AUSA 2014: It's a Wrap

20 October 2014


For those of you who have been following our posts from the AUSA show, AUSAwrap

I thought I’d share some thoughts about the show and what lies behind all this fuss. Most of us are back home now and chafing at the bit to follow up on the good work started there. This, of course, is a much longer-term effort and will go on for (at least) the period between now and the next AUSA show in 2015.

This fact reminded me that serving our armed forces as a supplier is much like "signing up": it’s a commitment—a commitment to listen and respond by providing the best possible products to the best military organization in the world. At AUSA, our purpose was to listen and to tell Army leaders how we are responding to what we have heard.

So we asked them, “Did we get it right?”

The answer was, “Yes—but please keep listening; we’re not done talking.”

The Army today is faced with threats that, 20 years ago, were conceivable only in science fiction stories—yet most of the platforms now in use were designed (and have been in service since!) far longer ago than that. The pace of technology and the mutability of threats worldwide forces change in tactics, mobility, sustainability and of course, performance measured in months. How can the Army cope? The answer is that it must utilize the same tools that drive commercial innovation and product evolution. The Army wants engagement with industry to deploy state-of-the-commercial-art hardware that can meet the Army’s rugged demands now, and challenges industry to bring the “art-of-the-possible” for the future.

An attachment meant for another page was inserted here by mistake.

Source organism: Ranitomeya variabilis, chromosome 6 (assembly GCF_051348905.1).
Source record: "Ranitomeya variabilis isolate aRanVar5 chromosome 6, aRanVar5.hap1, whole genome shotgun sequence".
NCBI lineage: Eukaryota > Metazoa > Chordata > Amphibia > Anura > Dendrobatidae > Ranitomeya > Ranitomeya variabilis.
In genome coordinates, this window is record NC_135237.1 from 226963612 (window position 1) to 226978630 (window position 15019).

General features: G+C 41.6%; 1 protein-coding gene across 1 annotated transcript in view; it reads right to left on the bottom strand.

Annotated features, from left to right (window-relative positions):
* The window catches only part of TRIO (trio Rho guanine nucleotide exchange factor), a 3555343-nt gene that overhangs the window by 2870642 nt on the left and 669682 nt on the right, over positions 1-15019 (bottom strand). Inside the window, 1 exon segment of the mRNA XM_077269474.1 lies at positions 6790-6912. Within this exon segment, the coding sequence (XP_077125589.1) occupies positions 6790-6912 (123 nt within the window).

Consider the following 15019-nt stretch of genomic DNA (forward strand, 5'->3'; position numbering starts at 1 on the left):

GE has been doing this very thing in the commercial/industrial world for its entire existence. From power plants to railroads to oil, gas and water infrastructure to industrial automation, our drivers have been smaller, faster, higher efficiency, greater reliability, greater security and cost savings—the very needs our armed forces express publicly. So when we listen to Army leadership talk about these things, it’s music to our ears—but they go on. They want sustainable partnerships with industry, reliable sources of supply and innovation in the "big" problem spaces they must navigate. Like the Army itself, these partners must be "expeditionary"—able to deploy to a problem area anywhere it happens, with force and commitment.

As a steadfast supporter of our nation’s military, this is what we are doing and it’s a lot of work. But as we go about our "normal" post-show activities, we are energized, knowing we did well and knowing we have more to do. We’ll let you know how we’re doing on that front. Watch this space.

Larry Schaffer

Larry Schaffer has been with us in a business development role since 2001, and works to create and maintain long-term, strategic relationships with key companies engaged in embedded computing for ground systems applications with a strong emphasis on image processing and distribution. He was born in Pennsylvania and educated as an Electrical Engineer in New Jersey and California (where he now lives). Just don’t ask him to tell you about being a war baby…